Whilst press coverage of the credit crunch, recession and financial collapse goes on unabated it is important to realise that M&A deals are still being done, admittedly on a smaller scale and of a different variety – buying insolvent businesses rather than successful ones.
The volume of transactions has slowed due to lack of funding and the fact that buyers are undoubtedly waiting until they feel we are approaching the bottom of the market. Once that point is reached, we will see an increase in deal activity.
Those who are not prepared to commit to a purchase just yet on the basis that prices are still too high are using the time to arrange funding to allow them to take advantage of opportunities quickly when the time is right. This more difficult environment for doing deals is influencing the preferred structure and timetable of transactions.
In the boom times when high income multiples were being paid for cash generating businesses, the sale process was clearly biased in favour of the sellers, with auctions, limited warranties and locked box price structures all common place.
In today's climate with very restricted access to debt funding, a situation that is likely to continue for the near future, other funding methods need to be considered and alternative structures explored.
Many more deals now have deferred payments or earn outs as part of the consideration. Sellers have numerous concerns here.
Firstly sellers are concerned that on entering into negotiations buyers actually have funds readily available to make any up front cash payments and are frequently asking for comfort on this prior to entering into detailed negotiations.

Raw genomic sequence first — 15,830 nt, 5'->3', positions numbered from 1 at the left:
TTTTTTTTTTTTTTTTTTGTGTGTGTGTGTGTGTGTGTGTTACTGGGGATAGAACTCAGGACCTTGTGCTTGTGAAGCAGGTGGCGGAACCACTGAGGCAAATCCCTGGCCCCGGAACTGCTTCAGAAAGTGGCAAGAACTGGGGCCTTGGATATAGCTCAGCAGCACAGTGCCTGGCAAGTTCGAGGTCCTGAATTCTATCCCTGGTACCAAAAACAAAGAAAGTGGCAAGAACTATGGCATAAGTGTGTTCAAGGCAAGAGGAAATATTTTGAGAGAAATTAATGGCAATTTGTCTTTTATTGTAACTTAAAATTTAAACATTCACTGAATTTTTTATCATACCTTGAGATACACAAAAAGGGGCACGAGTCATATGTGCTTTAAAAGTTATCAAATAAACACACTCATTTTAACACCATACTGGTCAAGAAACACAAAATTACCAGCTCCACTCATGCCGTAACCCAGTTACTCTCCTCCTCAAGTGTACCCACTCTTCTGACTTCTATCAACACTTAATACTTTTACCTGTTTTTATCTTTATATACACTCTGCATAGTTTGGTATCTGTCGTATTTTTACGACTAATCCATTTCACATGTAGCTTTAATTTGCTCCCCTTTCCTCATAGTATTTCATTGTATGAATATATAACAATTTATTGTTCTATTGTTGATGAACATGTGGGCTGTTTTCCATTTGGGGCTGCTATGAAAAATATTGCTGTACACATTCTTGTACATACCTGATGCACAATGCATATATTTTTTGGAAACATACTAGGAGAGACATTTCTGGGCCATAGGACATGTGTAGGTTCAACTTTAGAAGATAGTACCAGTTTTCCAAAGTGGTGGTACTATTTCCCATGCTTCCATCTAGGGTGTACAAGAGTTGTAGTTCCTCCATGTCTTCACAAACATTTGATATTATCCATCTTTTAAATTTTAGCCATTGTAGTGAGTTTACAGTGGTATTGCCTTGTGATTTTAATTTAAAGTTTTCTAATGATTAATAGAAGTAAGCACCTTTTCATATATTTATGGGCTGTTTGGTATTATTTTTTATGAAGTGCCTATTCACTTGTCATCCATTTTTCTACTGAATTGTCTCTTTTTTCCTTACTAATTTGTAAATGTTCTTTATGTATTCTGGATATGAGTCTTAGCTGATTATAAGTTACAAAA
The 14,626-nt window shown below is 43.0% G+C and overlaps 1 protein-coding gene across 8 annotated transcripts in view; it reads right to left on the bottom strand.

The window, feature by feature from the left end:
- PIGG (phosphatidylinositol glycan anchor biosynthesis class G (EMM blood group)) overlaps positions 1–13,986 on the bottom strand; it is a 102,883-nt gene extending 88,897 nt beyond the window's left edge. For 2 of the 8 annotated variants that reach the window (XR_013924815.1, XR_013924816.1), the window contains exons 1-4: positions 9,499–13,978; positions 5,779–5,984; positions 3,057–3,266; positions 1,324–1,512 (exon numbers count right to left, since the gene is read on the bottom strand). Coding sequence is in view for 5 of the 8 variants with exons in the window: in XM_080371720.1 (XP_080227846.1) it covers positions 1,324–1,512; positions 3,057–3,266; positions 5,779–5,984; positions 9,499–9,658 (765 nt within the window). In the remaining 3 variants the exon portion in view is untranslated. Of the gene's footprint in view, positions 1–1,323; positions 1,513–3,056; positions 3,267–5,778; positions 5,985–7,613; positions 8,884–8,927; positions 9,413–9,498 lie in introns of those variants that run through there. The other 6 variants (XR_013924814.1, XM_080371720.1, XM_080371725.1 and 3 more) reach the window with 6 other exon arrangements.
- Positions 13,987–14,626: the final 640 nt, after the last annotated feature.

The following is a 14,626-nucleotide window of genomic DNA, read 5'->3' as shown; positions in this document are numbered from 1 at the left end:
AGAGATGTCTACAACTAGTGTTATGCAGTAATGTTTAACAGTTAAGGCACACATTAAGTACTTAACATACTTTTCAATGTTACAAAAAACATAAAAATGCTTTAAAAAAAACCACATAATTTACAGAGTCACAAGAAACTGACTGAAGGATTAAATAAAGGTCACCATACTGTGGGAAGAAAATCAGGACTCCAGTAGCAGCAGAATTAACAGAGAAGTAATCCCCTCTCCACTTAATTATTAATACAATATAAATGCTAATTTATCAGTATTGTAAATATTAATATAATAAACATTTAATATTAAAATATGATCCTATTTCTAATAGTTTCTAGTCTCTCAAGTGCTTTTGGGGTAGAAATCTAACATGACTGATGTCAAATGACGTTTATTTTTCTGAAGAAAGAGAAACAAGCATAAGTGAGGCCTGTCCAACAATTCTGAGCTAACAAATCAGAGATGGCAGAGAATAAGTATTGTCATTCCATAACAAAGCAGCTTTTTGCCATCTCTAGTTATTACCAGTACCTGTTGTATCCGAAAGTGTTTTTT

Secondly, what is the security for any deferred cash payments? Ideally, sellers will want sums placed on deposit or a bank guarantee.
Thirdly if there is an earn out element based on future profits sellers are concerned about the current economic climate and that factors outwith the buyer's control may affect future performance. This is leading to detailed negotiation of how earn out payments will be calculated and what factors have to be taken into account.
Locked box deals allowed the seller total certainty as to the price being paid, (the price being calculated using a pre-agreed balance sheet and this pushed the risk of overpayment onto the buyer. With a tight funding environment, this is no longer acceptable to buyers and so we are seeing a move back to standard completion accounts with an adjustment to the price post completion based on accounts prepared to the completion date. A cap on any upwards adjustment is common in order to allow certainty on the buyer's funding requirements.
Gaps between signing and completion of a deal are never ideal and unless absolutely essential for regulatory reasons are becoming even less popular. The reason for this is primarily the risk of losing bank funding for the transaction. Banks often have Material Adverse Change (MAC) clauses in their facility agreements and are increasingly relying on these to pull deals.
In the past it was often the case that whilst a MAC clause would be contained in the banking documentation it would not be reflected in the sale and purchase deal as they were very seldom relied on by banks. That is now a high-risk strategy and whatever rights the bank have to walk away from their obligation to fund should be mirrored in the deal documentation.
One option to make a MAC clause more acceptable to a seller is to undertake to pay all their costs if indeed the buyer does walk away post signing, although this can bring its own funding difficulties.
Deals are more difficult to do in this new environment but opportunities will abound for those with funding available in 2010 and beyond, so it's not all M&A doom and gloom!
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